Is It Worth Buying a New York Pass?

The easy way to find out is to use my New York Pass Comparison tool, which will compare the cost of buying a New York Pass to paying for each attraction individually.  Whether the New York Pass is worth it really depends on what you plan to do during your visit.

What is the New York Pass?

The New York Pass is like a buffet of attractions, offering you access to over 100 tourist destinations. The variety is substantial: from iconic landmarks such as the Empire State Building, the Statue of Liberty, and Times Square; museums like MoMA (Museum of Modern Art), the Metropolitan Museum of Art, and the American Museum of Natural History; to tours including the Hop-On Hop-Off Big Bus New York, Circle Line Sightseeing Cruises, and walking tours around significant neighborhoods. It’s a tool designed to simplify your sightseeing experience, providing convenience (you only need one card), time efficiency (skipping ticket lines at various attractions), and budget control (you pay one price upfront).

What are you planning to do in New York?

Identifying your New York City interests is crucial. The city is vast and varied, with endless things to see and do. If you’re a fan of museums, tours, and major landmarks, the Pass will likely be a good investment. If you’re into Broadway shows, gourmet restaurants, and shopping, which aren’t covered by the Pass, then the value diminishes. The pass is less beneficial if your interests lie more in exploring local neighborhoods, spending time in parks, or discovering off-beat destinations, none of which require an entrance fee.

How long is your visit?

The New York Pass can be purchased for durations ranging from 1 to 10 days. The value proposition changes with the length of your stay and how densely packed with sightseeing it is. If you’re in the city for a few days and plan on heavy sightseeing, the pass can offer substantial savings. Conversely, if your trip is lengthy and you intend to sightsee at a more relaxed pace, the per-day cost of the pass might not offer substantial savings, and might even be more expensive than purchasing individual tickets.

Are you okay with a structured itinerary?

Maximizing the value of the New York Pass requires careful planning and a structured itinerary to include as many attractions as possible. This can mean starting your day early, grouping attractions by location to minimize travel time, and possibly compromising on impromptu plans or lingering at a favorite spot. It’s important to note that some travelers might find such a schedule too rigid or rushed.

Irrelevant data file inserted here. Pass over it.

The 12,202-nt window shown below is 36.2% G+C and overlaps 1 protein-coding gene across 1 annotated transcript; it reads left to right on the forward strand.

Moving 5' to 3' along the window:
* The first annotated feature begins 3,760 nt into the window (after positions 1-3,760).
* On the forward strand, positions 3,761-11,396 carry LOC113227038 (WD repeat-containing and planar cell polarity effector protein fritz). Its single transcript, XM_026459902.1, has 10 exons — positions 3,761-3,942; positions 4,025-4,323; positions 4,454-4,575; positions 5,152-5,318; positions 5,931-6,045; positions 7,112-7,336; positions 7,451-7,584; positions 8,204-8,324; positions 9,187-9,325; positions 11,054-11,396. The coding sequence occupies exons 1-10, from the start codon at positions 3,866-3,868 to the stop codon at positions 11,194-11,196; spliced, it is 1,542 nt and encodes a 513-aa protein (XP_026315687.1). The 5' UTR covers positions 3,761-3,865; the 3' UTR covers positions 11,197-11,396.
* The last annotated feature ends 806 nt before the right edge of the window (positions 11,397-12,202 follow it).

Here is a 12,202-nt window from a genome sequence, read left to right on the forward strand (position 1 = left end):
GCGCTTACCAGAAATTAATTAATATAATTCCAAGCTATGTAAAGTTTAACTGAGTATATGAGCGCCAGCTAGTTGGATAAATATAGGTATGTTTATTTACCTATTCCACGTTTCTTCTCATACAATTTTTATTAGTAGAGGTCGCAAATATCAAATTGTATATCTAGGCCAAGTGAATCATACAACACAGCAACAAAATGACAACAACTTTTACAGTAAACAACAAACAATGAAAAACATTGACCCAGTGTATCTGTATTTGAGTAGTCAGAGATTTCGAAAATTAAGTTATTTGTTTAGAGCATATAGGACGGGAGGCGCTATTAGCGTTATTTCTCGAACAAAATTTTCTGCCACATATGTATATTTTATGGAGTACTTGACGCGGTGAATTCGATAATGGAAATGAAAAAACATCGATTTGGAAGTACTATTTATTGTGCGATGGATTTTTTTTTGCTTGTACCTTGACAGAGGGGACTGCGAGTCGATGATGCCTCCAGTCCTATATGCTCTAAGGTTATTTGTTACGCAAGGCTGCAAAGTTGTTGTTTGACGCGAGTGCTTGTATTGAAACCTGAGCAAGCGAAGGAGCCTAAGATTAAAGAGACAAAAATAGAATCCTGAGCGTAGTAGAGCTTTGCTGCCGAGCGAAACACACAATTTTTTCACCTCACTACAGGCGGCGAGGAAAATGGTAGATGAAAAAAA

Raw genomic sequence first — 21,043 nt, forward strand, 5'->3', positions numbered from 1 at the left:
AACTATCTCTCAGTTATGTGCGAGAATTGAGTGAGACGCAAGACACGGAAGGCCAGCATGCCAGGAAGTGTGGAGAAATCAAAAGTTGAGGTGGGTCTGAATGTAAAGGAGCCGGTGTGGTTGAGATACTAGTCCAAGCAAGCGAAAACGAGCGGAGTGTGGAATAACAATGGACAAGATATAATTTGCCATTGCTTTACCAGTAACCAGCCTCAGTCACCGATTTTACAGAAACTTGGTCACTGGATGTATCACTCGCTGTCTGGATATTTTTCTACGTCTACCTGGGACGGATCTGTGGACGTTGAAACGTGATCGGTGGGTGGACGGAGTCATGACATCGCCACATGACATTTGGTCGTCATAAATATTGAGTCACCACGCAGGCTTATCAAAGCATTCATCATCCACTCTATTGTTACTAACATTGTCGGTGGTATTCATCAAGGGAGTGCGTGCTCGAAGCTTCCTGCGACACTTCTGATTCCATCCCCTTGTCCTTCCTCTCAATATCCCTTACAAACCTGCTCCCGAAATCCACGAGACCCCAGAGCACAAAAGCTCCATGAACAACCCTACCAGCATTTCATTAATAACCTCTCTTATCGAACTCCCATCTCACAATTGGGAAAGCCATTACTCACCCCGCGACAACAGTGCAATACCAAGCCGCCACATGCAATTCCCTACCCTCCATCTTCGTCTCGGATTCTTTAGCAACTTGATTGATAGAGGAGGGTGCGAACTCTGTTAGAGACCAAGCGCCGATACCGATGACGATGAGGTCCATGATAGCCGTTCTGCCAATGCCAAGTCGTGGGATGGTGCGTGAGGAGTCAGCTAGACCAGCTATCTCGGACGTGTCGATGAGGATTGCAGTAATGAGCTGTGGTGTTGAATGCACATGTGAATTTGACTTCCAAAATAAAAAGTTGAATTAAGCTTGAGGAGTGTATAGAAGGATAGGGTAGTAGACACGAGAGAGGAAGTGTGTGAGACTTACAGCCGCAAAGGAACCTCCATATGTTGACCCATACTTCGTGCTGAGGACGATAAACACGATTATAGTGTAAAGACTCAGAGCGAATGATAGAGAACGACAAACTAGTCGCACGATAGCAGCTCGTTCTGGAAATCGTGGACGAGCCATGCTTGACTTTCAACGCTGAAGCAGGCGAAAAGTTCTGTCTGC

Do you enjoy guided tours?

The New York Pass includes access to a variety of guided tours. These range from bus tours providing an overview of the city, boat tours showcasing the skyline, to walking tours offering a deeper dive into specific neighborhoods or themes. Guided tours can be an engaging way to learn about the city’s history, architecture, culture, and neighborhoods from knowledgeable guides. However, if you’re someone who prefers exploring independently at your own pace, this feature of the Pass might be less appealing.

Do you plan to visit during peak tourist season?

New York City attracts millions of visitors each year, with peak seasons typically in the summer (June through August) and around the winter holiday period. During these times, attractions can be crowded and queues lengthy. One benefit of the New York Pass is the “Fast Track Entry” feature, offering skip-the-line privileges at select attractions. This can be a significant time-saver, allowing you to see more and wait less. However, it’s essential to note that this feature doesn’t apply to all attractions, and during less busy times, it might not be a significant advantage.

To decide if the New York Pass is worth it, use my New York Pass Comparison tool, which will compare the cost of buying a New York Pass to paying for each attraction individually. Also, don’t forget to factor in the convenience of having everything prepaid and the potential time savings at busy attractions.